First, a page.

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I've been reading about overloading true and false in C#, and I think I understand the basic difference between this and defining a bool operator. The example I see around is something like:

public static bool operator true(Foo foo) {
  return (foo.PropA > 0);
}
public static bool operator false(Foo foo) {
  return (foo.PropA <= 0);
}

To me, this is the same as saying:

public static implicit operator bool(Foo foo) {
  return (foo.PropA > 0);
}

The difference, as far as I can tell, is that by defining true and false separately, you can have an object that is both true and false, or neither true nor false:

public static bool operator true(Foo foo) { return true; }
public static bool operator false(Foo foo) { return true; }
//or
public static bool operator true(Foo foo) { return false; }
public static bool operator false(Foo foo) { return false; }

I'm sure there's a reason this is allowed, but I just can't think of what it is. To me, if you want an object to be able to be converted to true or false, a single bool operator makes the most sense.

Can anyone give me a scenario where it makes sense to do it the other way?

Thanks

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I've just found these operators as well and did some tests. It seems like if only uses the true operator, and if (!myObj) is not possible at all, so there's no point (yet) in implementing a contradictory false operator. Did I miss anything? How can I use the false operator at all? –  LonelyPixel Sep 14 '13 at 12:31
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4 Answers 4

up vote 7 down vote accepted

As the docs say, overloading true and false is intended to support (nullable) database-types (Yes/No, Y/N, 0/1, etc).

And of course you can define them inconsistently, as with any operator. It is your responsibility to return something sensible. The compiler goes no further than requiring neither or both.

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Thanks - I didn't get that far in MSDN - I started looking elsewhere after their operator overloading page, which wasn't much help. I suppose I didn't think about the fact that you can overload ==/!= the same way, where they conflict with each other, I just could never imagine actually doing it. Thanks for the tip. –  Joe Enos Apr 19 '10 at 22:04
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I had no idea these operators existed. That means you can implement the self-negation paradox:

public class ThisClassIsFalse
{
    public static bool operator true(ThisClassIsFalse statement)
    {
        return statement ? false : true;
    }

    public static bool operator false(ThisClassIsFalse statement)
    {
        return statement ? true : false;
    }
}

So now we know the true solution to this classic paradox... StackOverflowException.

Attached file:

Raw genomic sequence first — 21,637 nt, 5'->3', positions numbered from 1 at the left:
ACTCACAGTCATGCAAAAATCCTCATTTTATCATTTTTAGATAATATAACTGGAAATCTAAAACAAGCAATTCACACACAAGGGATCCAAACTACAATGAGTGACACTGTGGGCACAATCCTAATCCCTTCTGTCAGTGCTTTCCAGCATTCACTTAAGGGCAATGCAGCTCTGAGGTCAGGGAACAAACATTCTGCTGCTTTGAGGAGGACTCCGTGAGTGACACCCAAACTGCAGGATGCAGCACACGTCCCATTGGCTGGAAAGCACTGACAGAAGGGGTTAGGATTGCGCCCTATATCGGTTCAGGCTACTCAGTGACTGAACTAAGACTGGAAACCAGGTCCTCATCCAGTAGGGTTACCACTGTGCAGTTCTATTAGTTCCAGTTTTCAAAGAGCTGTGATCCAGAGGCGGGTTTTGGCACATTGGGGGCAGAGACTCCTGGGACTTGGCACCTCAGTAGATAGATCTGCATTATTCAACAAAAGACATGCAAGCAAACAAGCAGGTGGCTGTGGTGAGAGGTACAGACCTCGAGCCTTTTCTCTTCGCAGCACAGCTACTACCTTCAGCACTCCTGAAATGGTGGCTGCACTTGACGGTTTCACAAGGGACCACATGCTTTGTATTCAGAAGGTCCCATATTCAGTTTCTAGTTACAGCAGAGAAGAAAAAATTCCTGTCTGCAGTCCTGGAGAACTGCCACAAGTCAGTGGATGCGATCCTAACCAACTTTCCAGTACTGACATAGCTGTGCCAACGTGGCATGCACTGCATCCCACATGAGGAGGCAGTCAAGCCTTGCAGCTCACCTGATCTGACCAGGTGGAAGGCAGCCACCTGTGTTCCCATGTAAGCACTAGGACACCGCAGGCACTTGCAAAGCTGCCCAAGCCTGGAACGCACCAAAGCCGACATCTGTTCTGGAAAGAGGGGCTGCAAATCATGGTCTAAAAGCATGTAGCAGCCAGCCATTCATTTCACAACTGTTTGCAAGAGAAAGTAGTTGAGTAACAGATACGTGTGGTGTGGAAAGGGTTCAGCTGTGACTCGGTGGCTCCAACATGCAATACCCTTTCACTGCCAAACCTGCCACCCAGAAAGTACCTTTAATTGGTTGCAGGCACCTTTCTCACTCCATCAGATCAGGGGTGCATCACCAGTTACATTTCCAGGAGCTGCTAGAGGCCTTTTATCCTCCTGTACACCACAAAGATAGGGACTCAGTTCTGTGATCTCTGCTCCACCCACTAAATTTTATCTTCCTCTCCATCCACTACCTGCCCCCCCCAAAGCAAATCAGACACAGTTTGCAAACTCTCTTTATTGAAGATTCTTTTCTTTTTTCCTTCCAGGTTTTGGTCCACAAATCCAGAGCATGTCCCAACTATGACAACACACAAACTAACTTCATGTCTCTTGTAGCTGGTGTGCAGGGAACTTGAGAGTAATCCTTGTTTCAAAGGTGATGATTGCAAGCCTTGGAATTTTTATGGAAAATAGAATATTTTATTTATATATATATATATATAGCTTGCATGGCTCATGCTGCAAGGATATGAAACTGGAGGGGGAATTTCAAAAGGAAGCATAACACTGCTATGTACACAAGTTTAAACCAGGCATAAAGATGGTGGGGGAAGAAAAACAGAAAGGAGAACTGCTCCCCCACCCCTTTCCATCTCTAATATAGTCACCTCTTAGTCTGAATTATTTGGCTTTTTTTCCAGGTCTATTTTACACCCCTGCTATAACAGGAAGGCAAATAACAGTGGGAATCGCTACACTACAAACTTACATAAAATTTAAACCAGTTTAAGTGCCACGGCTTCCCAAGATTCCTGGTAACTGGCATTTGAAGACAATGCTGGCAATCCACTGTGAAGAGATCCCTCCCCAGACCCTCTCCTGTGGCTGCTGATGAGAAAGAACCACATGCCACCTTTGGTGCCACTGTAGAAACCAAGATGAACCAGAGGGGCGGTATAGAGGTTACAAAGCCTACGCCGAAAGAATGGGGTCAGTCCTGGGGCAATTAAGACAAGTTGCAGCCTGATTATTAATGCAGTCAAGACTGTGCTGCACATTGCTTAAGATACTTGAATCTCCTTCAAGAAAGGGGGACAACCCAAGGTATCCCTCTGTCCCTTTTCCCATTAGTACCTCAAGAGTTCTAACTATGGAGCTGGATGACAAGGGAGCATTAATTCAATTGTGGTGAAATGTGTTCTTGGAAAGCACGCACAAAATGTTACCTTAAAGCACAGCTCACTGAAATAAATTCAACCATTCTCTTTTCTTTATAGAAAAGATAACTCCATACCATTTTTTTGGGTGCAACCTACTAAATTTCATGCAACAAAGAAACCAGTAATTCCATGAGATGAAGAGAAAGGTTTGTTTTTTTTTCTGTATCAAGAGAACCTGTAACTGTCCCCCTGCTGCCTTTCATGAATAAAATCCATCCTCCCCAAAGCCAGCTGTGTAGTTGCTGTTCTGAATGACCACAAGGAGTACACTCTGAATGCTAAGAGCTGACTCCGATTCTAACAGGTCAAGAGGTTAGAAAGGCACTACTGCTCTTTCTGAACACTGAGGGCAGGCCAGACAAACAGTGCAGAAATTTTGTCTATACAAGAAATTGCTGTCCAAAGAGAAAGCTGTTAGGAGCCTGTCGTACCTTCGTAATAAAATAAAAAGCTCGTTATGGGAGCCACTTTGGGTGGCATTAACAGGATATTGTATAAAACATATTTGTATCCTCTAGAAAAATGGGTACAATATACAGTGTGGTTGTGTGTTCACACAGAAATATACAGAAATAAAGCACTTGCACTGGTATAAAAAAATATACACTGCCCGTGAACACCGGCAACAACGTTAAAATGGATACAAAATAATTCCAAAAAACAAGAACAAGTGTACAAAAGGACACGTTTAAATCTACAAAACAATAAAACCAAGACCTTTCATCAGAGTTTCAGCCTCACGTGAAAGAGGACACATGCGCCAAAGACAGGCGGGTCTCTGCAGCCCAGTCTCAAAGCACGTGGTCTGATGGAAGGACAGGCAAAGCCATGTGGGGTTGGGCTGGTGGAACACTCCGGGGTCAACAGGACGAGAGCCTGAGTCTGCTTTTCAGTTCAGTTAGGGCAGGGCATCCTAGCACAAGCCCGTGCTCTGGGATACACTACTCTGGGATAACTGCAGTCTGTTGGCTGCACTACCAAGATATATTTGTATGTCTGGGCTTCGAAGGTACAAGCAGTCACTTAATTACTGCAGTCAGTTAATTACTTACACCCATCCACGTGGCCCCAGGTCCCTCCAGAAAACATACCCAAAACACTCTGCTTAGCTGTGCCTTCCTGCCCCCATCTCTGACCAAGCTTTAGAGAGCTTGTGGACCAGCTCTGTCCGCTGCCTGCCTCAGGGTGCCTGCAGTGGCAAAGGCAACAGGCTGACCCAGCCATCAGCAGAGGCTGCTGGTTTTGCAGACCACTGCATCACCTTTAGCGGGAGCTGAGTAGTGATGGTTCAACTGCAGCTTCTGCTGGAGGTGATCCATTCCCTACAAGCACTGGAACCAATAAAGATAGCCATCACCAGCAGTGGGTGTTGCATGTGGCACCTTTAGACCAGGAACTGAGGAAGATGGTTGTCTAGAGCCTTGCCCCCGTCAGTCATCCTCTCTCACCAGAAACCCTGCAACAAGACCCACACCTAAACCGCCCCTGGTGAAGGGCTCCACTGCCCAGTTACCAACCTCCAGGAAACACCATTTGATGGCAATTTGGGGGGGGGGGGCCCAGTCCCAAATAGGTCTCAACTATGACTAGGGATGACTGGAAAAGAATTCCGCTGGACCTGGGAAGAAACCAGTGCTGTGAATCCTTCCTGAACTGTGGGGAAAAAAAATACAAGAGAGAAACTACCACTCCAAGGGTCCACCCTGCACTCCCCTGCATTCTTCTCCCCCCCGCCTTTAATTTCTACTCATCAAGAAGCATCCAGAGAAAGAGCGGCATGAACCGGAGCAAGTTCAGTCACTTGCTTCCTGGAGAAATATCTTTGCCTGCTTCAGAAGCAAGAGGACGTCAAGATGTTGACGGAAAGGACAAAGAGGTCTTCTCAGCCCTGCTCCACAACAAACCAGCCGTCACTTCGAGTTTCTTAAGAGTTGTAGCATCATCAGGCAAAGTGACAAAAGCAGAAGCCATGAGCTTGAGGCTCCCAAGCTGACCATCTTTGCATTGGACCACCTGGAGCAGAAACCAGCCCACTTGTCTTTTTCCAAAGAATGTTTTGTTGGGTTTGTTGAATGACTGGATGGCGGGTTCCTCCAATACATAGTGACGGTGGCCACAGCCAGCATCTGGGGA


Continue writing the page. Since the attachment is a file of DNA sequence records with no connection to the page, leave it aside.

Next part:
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public bool ThisMethodReturnsFalse() { return true; } –  Joe Enos Apr 20 '10 at 4:20
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Depending on the system, true can be any non-zero value. In others, it can be any positive value.

Other systems aren't truly boolean, and allow a third state null or nill for the boolean values, which is why you might overload true and false, versus overloading a single bool operator.

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This is specifically for .NET, so are you saying that it's for .NET applications talking to non-.NET code? –  Joe Enos Apr 19 '10 at 21:35
    
Joe, this is a feature in the specification for C#, not .NET. C# could be used in any system, and true and false might need their definition changed. –  Benjamin Anderson Apr 20 '10 at 14:18
    
Benjamin: Thanks for the response - a few comments: First, I believe this is the case for other .NET languages, not just C# - VB.NET has special operators IsTrue and IsFalse which seem to be the same thing, unless I'm mistaken. Also, you mentioned that C# could be used in any system - I've heard a few people say things like this in the past, but I've never heard explanations. Other than Mono, is there any other place outside of .NET where C# is actually used? Thanks –  Joe Enos Apr 20 '10 at 15:45
    
Mono is the primary alternative implementation of C#, but C# the language is an open ISO standard, and can be used and implemented by anyone that wants to do the work to implement it. –  Benjamin Anderson Apr 20 '10 at 20:25
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I've seen people overload the true and false overloads in order to do clever things like building expressions in .NET 2.0, before Linq existed.

Ayende worked out a syntax like this to build NHibernate criteria queries, using his NHQG project:

return Repository.FindAll(
    (Where.Publisher.Name == name) &&
    (Where.Publisher.City == city));
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2  
Ahh, the days before LINQ...Those were innocent times when people did atrocious things that were clever at the time... –  Joe Enos Apr 19 '10 at 22:08
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